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(060508 Boston, MA) Kareem Abdul-Jabbar gestures in front of the trophy before Game 1 of the NBA finals basketball series between the Celtics and the Los Angeles Lakers at the TD Banknorth GardenThursday, June 5, 2008. Staff Photo by Matt Stone

Source: MediaNews Group/Boston Herald via Getty Images / Getty

The recent lawsuit charging the National Football League with a deliberate lack of coaching diversity has set off a flurry of conversation. One of the leading voices for change in sports, Kareem Abdul-Jabbar, added his opinion in an interview on CNN.

Appearing on Anderson Cooper 360 on Thursday (February 3rd), the iconic athlete, activist and author addressed the recent lawsuit brought by former Miami Dolphins coach Brian Flores accusing the NFL of a pattern of systemic racism against Black coaches. The class-action lawsuit, which is also against the Dolphins as well as the Denver Broncos and the New York Giants, also alleges that Flores was coerced to lose games by Dolphins owner Stephen Ross who offered a financial incentive of $100,000 for each loss. Cooper led off the interview referencing Abdul-Jabbar’s latest column on his Substack newsletter about the lawsuit and asked, “What do you think is behind the lack of Black people in management and head coaching positions in the NFL?”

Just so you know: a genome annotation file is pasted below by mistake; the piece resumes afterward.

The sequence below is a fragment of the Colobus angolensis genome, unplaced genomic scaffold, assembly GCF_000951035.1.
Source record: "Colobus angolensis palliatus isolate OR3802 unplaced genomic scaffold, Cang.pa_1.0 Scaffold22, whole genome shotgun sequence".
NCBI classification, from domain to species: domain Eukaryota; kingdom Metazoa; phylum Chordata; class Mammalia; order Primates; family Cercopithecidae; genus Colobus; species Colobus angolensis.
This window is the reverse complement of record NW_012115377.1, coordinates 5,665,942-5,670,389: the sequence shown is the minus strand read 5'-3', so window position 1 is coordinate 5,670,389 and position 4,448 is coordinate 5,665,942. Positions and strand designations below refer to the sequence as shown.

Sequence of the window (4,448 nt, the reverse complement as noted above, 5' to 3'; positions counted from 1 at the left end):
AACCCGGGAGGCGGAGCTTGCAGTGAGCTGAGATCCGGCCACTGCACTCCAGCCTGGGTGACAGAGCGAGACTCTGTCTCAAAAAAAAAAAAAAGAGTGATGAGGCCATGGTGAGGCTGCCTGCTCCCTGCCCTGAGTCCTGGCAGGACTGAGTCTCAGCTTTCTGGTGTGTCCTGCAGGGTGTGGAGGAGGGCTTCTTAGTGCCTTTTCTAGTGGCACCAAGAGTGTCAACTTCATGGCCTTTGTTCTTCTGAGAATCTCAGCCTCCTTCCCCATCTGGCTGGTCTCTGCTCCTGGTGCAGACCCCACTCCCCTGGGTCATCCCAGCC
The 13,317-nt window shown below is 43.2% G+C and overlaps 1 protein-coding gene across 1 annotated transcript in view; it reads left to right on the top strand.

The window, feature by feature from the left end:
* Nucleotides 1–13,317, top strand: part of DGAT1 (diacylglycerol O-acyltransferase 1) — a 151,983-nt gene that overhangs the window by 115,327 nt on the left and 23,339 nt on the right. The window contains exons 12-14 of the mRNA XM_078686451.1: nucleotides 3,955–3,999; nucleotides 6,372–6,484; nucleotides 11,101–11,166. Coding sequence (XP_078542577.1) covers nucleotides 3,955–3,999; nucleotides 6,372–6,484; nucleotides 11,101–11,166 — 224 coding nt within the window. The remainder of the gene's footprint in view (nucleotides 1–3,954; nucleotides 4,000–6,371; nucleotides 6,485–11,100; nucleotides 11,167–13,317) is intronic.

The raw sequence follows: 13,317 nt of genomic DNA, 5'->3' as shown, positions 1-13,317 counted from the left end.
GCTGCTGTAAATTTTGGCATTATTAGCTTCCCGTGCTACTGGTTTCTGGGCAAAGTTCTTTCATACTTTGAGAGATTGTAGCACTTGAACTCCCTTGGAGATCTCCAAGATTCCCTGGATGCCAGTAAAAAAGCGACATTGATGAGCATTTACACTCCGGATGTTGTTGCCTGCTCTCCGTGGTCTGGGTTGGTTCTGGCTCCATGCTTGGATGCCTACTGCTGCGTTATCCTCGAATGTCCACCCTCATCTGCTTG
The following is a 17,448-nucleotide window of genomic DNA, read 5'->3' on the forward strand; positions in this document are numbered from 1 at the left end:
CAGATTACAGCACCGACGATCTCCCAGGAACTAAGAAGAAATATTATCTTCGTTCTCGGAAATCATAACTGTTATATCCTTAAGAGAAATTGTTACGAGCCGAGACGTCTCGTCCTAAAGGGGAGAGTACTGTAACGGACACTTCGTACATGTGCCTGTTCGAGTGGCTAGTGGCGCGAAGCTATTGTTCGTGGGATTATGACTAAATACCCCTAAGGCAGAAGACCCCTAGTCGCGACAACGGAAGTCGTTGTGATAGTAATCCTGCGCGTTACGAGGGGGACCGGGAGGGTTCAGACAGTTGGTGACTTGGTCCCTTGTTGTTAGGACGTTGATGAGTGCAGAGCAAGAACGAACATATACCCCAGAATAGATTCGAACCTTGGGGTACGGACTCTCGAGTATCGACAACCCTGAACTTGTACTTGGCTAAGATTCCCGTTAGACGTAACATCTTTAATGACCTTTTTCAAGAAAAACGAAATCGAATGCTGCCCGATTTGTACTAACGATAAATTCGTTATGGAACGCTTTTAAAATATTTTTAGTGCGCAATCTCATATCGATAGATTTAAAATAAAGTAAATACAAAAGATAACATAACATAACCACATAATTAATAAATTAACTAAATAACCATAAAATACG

“I think that it has a lot to do with familiarity, and having it go on the way it has gone on because it has made the NFL a lot of money,” Abdul-Jabbar answered. Cooper then pointed out that there isn’t a lack of people who could fill head coaching and management roles in the league. To that, the former Los Angeles Laker center replied: “Almost 60 percent of the NFL players are Black or some other person of color. The fact that there are so many that have stood on the sidelines…Eric Bienemy and Tony Dungy are two examples of guiding teams to a Super Bowl and winning. So, who is the culprit? Where does the guilt lie?” He went on to say, “The NBA has tried it and it has been very successful for them. Coaching, assistant coaching, people working in the financial aspects of the team, women refs…all these are considered controversial. The NBA continues to thrive and attract a bigger and bigger audience.”

Watch the entire conversation between the NBA legend and Anderson Cooper below.